A look at how provinces plan to emerge from COVID-19 shutdown

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On Tuesday, legislators passed a bill giving peace officers’ the power to transport people who fail to respect health directives to departure points from the province. The amendment to the Public Health Protection and Promotion Act comes the day after a travel ban came into effect barring anyone but permanent residents and asymptomatic workers in key sectors from entering the province.

Nova Scotia

Nova Scotia Premier Stephen McNeil announced on Friday that there will be no return to school this year. He also said a decision on whether daycares will reopen will be made by June 8. Nova Scotia has eased some public health restrictions, however, directives around physical distancing and social gatherings remain in place. Trails and provincial and municipal parks can now reopen, but playground equipment will continue to be off limits. Garden centres, nurseries and similar businesses can open, and while golf driving ranges can open, courses will remain closed. Sportfishing is permitted and people can attend boating, yacht or sailing clubs for the purpose of preparing boats for use. Drive-in religious services will be allowed, as long as people stay in their cars, they are parked two metres apart and there are no interactions between people.

Prince Edward Island

Members of a household can now gather indoors with up to five other people. Other precautions, such as physical distancing remain in place. Screening also continues at points of entry into the province and all people coming into P.E.I. are required to isolate for 14 days. Priority non-urgent surgeries and select health-service providers, including physiotherapists, optometrists and chiropractors, resumed on May 1 under The Renew P.E.I. Together plan. The plan also allows outdoor gatherings and non-contact outdoor recreational activities of no more than five individuals from different households.

New Brunswick

New Brunswick is allowing more businesses and services to open as it launches the second phase of its COVID-19 recovery plan. Daycares, retail businesses, offices, restaurants, libraries, museums, seasonal campgrounds and ATV trails can reopen immediately under certain conditions. Those include having an operational plan that explains how they are meeting public health guidelines including physical distancing, hand hygiene and allowing staff to remain home when ill. Two-household “bubbles” remain in place, but now outdoor gatherings of up to 10 people are also allowed if physical distancing is respected. The resumption of elective surgeries is also part of phase two. The third phase will allow regular church services, dentistry work and reopened fitness centres. The final phase, which will probably come only after a vaccine is available, will include large gatherings. Phase one, which started on April 24 allowed limited play on golf courses as well as fishing and hunting.  Post-secondary students were allowed to return if it was deemed safe by the school, and outdoor church services were again permitted, providing people remain in their vehicles and are two metres apart.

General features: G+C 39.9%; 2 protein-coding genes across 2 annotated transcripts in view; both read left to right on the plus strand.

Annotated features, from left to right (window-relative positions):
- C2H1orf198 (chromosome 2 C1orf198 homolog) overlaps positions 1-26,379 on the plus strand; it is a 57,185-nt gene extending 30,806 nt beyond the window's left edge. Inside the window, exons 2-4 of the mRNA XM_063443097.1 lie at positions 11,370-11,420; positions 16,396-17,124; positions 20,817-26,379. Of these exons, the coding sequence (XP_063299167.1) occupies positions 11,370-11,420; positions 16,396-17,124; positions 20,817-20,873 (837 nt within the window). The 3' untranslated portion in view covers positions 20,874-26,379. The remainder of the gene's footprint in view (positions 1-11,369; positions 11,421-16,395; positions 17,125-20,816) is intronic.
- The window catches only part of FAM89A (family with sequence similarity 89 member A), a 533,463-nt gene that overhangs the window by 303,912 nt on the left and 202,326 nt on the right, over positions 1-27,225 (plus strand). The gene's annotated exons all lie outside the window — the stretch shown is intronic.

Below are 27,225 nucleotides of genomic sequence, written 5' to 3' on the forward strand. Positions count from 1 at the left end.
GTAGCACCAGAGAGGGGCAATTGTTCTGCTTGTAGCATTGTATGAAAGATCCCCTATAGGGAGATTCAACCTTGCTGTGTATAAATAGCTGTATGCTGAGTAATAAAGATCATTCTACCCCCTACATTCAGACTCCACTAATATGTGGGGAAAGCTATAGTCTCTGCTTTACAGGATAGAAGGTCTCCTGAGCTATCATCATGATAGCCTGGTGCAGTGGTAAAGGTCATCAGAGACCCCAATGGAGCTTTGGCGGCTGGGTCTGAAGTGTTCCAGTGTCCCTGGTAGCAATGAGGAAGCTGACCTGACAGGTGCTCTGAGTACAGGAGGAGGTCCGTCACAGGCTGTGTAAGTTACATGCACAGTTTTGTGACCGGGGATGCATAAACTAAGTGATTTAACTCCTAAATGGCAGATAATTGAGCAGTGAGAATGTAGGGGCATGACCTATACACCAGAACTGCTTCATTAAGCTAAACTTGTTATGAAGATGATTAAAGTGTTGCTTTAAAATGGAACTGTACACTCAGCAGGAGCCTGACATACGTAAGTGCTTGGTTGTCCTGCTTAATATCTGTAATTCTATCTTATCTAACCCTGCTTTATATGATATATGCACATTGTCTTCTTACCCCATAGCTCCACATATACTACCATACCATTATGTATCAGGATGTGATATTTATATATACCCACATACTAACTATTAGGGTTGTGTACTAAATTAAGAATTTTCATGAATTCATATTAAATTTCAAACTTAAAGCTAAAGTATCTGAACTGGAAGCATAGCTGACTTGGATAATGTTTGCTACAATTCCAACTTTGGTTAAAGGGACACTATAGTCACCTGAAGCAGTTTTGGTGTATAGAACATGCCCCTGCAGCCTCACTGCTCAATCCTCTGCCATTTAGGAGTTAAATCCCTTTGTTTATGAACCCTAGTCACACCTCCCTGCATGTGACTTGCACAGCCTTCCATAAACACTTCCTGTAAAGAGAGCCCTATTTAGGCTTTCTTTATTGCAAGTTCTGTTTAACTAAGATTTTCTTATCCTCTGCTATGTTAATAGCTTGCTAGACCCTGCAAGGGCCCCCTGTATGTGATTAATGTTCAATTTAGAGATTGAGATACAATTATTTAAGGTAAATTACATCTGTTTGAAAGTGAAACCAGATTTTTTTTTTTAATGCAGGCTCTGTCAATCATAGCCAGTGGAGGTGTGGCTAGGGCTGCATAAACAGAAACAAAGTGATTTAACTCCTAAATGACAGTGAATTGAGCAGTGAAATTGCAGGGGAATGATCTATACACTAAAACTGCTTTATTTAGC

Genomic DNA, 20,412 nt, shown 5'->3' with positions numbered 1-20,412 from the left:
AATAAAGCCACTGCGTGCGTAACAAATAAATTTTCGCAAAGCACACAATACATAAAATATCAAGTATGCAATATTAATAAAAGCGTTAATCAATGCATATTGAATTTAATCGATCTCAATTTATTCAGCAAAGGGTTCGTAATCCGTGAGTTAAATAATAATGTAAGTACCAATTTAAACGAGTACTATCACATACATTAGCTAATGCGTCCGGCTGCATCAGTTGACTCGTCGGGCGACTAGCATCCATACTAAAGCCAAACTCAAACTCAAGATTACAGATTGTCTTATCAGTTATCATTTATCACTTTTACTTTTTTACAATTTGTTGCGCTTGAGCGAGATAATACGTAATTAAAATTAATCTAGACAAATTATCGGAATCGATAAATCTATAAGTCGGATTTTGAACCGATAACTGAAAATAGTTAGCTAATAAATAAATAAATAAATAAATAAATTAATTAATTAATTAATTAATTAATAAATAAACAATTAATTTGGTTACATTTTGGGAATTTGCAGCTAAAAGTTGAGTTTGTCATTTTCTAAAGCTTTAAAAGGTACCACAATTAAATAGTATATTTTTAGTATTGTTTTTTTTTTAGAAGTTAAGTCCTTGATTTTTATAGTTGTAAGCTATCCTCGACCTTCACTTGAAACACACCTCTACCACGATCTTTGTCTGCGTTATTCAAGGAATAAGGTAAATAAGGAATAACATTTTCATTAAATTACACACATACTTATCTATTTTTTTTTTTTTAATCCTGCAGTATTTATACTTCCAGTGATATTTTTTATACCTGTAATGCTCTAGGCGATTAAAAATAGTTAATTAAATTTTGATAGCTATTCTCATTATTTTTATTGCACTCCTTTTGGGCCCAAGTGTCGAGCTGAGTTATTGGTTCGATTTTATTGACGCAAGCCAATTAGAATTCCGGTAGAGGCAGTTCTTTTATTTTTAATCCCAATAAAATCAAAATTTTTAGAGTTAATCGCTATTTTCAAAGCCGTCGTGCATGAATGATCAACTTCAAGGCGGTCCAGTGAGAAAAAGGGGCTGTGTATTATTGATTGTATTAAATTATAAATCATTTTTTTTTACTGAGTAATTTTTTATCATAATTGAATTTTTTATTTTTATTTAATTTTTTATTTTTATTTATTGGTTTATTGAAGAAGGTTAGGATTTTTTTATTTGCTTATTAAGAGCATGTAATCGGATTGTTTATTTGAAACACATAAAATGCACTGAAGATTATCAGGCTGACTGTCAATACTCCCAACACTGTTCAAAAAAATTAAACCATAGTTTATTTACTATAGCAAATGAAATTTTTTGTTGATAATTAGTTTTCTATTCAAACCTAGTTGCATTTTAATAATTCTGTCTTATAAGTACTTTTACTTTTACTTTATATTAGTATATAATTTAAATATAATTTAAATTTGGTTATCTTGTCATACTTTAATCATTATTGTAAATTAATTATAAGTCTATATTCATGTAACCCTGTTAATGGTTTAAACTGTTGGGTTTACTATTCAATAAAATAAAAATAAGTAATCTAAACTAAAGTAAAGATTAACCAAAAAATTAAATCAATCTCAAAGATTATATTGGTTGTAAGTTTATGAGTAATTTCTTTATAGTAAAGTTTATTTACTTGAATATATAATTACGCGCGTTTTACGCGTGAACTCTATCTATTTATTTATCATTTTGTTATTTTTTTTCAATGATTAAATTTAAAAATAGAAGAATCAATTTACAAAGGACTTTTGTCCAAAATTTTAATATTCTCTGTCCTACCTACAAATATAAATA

Quebec

Quebec reopened retail stores outside Montreal on Monday while those in the greater Montreal region are to reopen May 25. For the second time, the province pushed back the reopening of retail stores in the greater Montreal area by another week. Premier Francois Legault said the province will keep close tabs on the situation in the city before deciding whether stores, daycares and elementary schools can reopen later this month. Elsewhere in Quebebc, lottery terminals have begun to reopen after being shut down on March 20 with sales moving to online only. Legault has set May 11 as reopening day for schools and daycares outside greater Montreal. High schools, junior colleges and universities are to stay closed until September. Quebec’s construction industry is to completely start up May 11, while manufacturing companies are to resume operations the same day with initial limits on the total number of employees who can work per shift.

Ontario